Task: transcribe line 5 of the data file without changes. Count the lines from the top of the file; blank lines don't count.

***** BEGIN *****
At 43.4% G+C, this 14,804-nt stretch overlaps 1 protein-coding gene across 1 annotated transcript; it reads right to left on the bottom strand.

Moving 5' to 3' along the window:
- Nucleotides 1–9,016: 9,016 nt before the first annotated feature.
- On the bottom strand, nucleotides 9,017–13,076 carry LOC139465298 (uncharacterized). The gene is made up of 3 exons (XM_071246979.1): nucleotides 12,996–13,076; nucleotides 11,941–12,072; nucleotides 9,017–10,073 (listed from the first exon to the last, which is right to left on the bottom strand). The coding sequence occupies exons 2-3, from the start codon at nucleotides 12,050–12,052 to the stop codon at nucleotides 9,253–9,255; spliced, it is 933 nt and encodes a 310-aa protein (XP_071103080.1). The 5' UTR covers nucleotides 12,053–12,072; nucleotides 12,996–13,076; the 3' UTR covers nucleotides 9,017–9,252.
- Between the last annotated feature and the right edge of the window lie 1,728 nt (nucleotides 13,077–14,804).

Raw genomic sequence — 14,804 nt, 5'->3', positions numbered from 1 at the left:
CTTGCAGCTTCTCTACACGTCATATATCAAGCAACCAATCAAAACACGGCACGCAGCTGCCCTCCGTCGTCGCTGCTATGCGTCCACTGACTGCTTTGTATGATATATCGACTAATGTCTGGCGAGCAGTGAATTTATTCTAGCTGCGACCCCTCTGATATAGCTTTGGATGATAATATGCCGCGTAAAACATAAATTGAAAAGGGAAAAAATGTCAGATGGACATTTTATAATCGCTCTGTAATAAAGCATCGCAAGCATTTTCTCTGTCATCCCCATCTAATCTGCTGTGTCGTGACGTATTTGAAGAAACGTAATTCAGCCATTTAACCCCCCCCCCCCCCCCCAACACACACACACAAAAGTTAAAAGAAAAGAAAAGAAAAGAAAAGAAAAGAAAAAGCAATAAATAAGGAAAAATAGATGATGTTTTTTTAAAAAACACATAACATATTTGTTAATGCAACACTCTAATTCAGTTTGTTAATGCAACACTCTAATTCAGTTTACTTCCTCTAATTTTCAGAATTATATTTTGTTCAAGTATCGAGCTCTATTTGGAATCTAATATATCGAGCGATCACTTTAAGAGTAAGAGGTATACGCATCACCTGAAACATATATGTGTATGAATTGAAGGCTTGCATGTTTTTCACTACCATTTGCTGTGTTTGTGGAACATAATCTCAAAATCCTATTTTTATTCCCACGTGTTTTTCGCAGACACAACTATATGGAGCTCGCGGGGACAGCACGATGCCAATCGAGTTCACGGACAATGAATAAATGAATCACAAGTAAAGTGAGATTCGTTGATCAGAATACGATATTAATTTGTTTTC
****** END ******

- Between the last annotated feature and the right edge of the window lie 1,728 nt (nucleotides 13,077–14,804).